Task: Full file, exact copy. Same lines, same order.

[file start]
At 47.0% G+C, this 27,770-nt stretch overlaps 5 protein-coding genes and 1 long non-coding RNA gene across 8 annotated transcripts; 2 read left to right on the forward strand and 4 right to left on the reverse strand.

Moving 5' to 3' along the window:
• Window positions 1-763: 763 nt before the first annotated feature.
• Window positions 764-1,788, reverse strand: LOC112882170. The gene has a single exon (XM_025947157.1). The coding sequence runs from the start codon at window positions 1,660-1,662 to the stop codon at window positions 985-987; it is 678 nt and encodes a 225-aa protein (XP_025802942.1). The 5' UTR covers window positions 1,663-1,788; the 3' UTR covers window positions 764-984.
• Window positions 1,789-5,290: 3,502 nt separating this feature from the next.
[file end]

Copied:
At 47.0% G+C, this 27,770-nt stretch overlaps 5 protein-coding genes and 1 long non-coding RNA gene across 8 annotated transcripts; 2 read left to right on the forward strand and 4 right to left on the reverse strand.

Moving 5' to 3' along the window:
• Window positions 1-763: 763 nt before the first annotated feature.
• Window positions 764-1,788, reverse strand: LOC112882170. The gene has a single exon (XM_025947157.1). The coding sequence runs from the start codon at window positions 1,660-1,662 to the stop codon at window positions 985-987; it is 678 nt and encodes a 225-aa protein (XP_025802942.1). The 5' UTR covers window positions 1,663-1,788; the 3' UTR covers window positions 764-984.
• Window positions 1,789-5,290: 3,502 nt separating this feature from the next.